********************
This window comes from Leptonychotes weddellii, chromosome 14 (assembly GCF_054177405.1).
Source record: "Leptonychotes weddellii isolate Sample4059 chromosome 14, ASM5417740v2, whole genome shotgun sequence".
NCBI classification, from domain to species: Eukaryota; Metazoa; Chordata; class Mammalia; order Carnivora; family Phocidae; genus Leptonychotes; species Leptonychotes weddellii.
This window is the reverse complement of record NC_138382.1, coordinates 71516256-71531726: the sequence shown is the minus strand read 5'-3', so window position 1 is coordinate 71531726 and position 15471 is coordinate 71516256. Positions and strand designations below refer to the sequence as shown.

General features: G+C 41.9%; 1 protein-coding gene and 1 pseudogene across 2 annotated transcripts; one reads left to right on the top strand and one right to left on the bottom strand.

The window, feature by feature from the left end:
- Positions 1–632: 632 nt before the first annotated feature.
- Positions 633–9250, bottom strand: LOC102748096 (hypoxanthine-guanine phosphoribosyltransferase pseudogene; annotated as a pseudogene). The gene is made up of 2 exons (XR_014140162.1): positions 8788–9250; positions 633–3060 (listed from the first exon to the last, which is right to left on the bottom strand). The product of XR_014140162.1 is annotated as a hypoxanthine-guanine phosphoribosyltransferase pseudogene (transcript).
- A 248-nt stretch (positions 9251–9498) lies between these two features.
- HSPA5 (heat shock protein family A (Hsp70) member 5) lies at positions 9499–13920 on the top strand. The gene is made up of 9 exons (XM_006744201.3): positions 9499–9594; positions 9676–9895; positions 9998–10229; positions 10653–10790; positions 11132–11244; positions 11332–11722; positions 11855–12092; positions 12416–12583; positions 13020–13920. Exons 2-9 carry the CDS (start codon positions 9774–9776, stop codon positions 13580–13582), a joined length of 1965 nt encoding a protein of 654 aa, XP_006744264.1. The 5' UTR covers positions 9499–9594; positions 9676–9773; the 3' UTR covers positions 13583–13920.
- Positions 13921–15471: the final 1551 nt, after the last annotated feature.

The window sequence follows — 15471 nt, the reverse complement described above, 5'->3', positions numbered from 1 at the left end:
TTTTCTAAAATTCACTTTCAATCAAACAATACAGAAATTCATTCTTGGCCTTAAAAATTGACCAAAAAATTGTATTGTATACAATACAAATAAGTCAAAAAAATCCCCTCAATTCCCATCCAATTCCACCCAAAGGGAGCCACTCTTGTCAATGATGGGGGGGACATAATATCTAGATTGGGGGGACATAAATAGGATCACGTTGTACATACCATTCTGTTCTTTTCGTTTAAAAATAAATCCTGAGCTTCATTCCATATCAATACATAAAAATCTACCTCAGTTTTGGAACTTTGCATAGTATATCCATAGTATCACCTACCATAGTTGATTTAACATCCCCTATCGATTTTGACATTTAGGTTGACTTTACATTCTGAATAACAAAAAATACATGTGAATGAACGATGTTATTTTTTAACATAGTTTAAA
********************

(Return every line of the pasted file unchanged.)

This window comes from Leptonychotes weddellii, chromosome 14 (assembly GCF_054177405.1).
Source record: "Leptonychotes weddellii isolate Sample4059 chromosome 14, ASM5417740v2, whole genome shotgun sequence".
NCBI classification, from domain to species: Eukaryota; Metazoa; Chordata; class Mammalia; order Carnivora; family Phocidae; genus Leptonychotes; species Leptonychotes weddellii.
This window is the reverse complement of record NC_138382.1, coordinates 71516256-71531726: the sequence shown is the minus strand read 5'-3', so window position 1 is coordinate 71531726 and position 15471 is coordinate 71516256. Positions and strand designations below refer to the sequence as shown.

General features: G+C 41.9%; 1 protein-coding gene and 1 pseudogene across 2 annotated transcripts; one reads left to right on the top strand and one right to left on the bottom strand.

The window, feature by feature from the left end:
- Positions 1–632: 632 nt before the first annotated feature.
- Positions 633–9250, bottom strand: LOC102748096 (hypoxanthine-guanine phosphoribosyltransferase pseudogene; annotated as a pseudogene). The gene is made up of 2 exons (XR_014140162.1): positions 8788–9250; positions 633–3060 (listed from the first exon to the last, which is right to left on the bottom strand). The product of XR_014140162.1 is annotated as a hypoxanthine-guanine phosphoribosyltransferase pseudogene (transcript).
- A 248-nt stretch (positions 9251–9498) lies between these two features.
- HSPA5 (heat shock protein family A (Hsp70) member 5) lies at positions 9499–13920 on the top strand. The gene is made up of 9 exons (XM_006744201.3): positions 9499–9594; positions 9676–9895; positions 9998–10229; positions 10653–10790; positions 11132–11244; positions 11332–11722; positions 11855–12092; positions 12416–12583; positions 13020–13920. Exons 2-9 carry the CDS (start codon positions 9774–9776, stop codon positions 13580–13582), a joined length of 1965 nt encoding a protein of 654 aa, XP_006744264.1. The 5' UTR covers positions 9499–9594; positions 9676–9773; the 3' UTR covers positions 13583–13920.
- Positions 13921–15471: the final 1551 nt, after the last annotated feature.

The window sequence follows — 15471 nt, the reverse complement described above, 5'->3', positions numbered from 1 at the left end:
TTTTCTAAAATTCACTTTCAATCAAACAATACAGAAATTCATTCTTGGCCTTAAAAATTGACCAAAAAATTGTATTGTATACAATACAAATAAGTCAAAAAAATCCCCTCAATTCCCATCCAATTCCACCCAAAGGGAGCCACTCTTGTCAATGATGGGGGGGACATAATATCTAGATTGGGGGGACATAAATAGGATCACGTTGTACATACCATTCTGTTCTTTTCGTTTAAAAATAAATCCTGAGCTTCATTCCATATCAATACATAAAAATCTACCTCAGTTTTGGAACTTTGCATAGTATATCCATAGTATCACCTACCATAGTTGATTTAACATCCCCTATCGATTTTGACATTTAGGTTGACTTTACATTCTGAATAACAAAAAATACATGTGAATGAACGATGTTATTTTTTAACATAGTTTAAA